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I only know how to prove this for functions on a convex set by using the mean value theorem, but is this also true for this general case when nothing is said about the domain of the function besides the fact that it is a subset of $\mathbb{R}^n$?

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sorry spelling mistake – user66906 Nov 17 '13 at 16:35
Even for connected $U \subset \mathbb{R}^n$ it need not be true. Consider $(r\cos\varphi,r\sin\varphi) \mapsto \varphi$ on $\{(x,y) : x^2+y^2 > 1, y\neq 0 \lor x > 0\}$ with $-\pi < \varphi < \pi$. – Daniel Fischer Nov 17 '13 at 16:44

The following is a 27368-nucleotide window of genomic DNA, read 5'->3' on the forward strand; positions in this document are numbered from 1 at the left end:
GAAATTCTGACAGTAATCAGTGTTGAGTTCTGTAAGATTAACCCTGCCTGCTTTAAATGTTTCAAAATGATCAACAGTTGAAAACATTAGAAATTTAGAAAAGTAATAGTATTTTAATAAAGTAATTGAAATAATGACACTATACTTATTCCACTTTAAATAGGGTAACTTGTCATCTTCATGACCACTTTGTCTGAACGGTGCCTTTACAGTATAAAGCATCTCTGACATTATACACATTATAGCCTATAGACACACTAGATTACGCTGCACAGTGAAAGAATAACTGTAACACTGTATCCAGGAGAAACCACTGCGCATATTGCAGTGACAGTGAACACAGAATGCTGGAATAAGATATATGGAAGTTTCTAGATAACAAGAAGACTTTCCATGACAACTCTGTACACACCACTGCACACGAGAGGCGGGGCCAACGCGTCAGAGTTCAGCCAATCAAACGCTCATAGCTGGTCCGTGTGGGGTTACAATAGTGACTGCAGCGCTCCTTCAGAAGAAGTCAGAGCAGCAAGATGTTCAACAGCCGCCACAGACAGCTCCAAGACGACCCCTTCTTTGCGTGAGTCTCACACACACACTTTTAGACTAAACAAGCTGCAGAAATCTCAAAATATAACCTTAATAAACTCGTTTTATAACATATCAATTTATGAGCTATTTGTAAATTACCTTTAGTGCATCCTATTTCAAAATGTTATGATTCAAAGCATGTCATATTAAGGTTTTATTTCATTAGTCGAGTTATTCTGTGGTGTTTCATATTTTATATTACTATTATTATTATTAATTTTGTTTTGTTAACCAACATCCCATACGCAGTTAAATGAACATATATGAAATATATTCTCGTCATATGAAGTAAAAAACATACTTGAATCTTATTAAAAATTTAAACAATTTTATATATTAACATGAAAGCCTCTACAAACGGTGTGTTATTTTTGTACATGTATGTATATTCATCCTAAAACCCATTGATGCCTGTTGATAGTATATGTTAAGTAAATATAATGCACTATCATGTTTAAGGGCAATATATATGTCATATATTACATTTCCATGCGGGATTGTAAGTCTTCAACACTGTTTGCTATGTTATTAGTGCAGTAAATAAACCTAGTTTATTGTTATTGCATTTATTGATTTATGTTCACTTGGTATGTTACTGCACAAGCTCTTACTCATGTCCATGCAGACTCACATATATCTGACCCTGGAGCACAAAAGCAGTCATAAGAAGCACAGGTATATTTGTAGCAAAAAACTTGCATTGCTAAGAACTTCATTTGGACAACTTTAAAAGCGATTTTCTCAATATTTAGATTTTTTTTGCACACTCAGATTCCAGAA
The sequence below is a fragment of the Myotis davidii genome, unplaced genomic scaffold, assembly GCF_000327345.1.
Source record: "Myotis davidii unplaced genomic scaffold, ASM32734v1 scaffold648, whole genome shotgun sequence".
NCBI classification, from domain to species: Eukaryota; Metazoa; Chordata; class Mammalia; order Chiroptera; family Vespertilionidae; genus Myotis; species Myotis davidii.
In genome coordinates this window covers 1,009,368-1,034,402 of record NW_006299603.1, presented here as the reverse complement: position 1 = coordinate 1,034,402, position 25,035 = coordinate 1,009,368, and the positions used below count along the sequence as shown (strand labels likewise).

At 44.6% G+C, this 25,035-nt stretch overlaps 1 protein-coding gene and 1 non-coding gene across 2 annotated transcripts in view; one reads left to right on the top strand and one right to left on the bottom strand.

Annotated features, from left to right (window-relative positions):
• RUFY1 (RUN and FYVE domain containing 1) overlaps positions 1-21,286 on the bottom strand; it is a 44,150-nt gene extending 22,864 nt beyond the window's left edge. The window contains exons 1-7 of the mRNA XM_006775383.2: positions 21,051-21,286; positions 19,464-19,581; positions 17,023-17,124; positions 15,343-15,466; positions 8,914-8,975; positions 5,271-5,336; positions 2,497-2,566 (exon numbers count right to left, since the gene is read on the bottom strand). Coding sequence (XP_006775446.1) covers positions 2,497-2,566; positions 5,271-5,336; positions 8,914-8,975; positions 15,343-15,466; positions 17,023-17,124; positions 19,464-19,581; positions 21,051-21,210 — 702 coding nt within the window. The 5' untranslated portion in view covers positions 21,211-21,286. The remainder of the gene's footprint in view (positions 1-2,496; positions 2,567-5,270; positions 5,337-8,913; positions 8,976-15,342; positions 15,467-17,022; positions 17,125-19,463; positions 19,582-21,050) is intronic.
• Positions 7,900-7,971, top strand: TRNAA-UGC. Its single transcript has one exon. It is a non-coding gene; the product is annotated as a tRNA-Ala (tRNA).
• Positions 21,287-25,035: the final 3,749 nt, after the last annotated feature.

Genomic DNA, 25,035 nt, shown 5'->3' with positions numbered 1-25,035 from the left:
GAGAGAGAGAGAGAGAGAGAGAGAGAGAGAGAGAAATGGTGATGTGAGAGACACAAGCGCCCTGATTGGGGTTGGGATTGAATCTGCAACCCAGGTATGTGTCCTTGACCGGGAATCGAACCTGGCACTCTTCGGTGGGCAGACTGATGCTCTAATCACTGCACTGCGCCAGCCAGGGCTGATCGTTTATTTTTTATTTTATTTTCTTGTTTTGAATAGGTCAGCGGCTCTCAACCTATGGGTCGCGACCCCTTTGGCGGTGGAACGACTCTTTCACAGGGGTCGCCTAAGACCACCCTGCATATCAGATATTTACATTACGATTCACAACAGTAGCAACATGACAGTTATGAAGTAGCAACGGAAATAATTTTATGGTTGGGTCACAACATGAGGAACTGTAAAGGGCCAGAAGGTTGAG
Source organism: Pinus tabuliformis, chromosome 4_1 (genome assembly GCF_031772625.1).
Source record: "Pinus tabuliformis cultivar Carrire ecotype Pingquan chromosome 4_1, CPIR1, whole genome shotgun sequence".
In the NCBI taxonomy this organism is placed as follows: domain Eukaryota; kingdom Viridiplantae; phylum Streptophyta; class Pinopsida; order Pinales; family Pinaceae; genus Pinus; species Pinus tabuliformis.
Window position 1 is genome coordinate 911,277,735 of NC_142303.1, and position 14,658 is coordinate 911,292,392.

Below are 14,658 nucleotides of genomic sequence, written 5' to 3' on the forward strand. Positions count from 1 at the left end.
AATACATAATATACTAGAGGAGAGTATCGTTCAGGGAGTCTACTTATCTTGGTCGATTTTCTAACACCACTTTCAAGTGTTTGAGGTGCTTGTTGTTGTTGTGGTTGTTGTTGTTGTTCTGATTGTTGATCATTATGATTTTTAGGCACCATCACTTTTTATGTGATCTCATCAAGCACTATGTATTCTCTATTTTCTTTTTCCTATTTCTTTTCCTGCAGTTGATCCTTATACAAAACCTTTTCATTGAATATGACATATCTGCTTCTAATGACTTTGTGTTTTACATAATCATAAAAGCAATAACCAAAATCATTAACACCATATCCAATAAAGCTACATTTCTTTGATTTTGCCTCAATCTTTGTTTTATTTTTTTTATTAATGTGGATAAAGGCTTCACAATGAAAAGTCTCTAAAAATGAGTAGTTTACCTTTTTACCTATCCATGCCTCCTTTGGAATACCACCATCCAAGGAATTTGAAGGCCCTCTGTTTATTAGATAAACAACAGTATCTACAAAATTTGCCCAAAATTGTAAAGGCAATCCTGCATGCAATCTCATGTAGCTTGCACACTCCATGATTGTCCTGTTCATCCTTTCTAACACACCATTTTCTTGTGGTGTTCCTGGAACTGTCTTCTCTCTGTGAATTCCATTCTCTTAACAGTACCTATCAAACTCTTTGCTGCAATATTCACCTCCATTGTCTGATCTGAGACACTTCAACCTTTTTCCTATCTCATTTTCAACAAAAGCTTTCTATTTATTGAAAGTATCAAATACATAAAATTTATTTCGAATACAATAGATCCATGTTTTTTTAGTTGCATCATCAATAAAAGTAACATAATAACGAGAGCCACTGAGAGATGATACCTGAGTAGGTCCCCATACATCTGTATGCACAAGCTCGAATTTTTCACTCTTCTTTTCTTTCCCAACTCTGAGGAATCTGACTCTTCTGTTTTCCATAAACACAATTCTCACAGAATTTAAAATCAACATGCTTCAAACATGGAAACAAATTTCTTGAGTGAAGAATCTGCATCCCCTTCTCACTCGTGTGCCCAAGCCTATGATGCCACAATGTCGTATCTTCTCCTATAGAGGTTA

One can prove this for quasiconvex domains (which are more general than convex): see here. And I think this is as far as one can go. If the domain is not quasiconvex, then the intrinsic distance function has bounded derivative but is not Lipschitz. – user103402 Nov 17 '13 at 16:46
up vote 3 down vote accepted

The function $f(x) = \operatorname{sgn} x$ defined on the domain $D = \mathbb{R} \setminus \{0\}$ is differentiable at every point of $D$ and the derivative is continuous and bounded (it's identically zero), but it is not Lipschitz.

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If the domain is not connected the assertion is incorrect. Define a function on the union of intervals $[2n, 2n+1]$ to be equal to $n^2$ on the corresponding interval $[2n, 2n+1]$. This is continuously differentiable but not Lipschitz.

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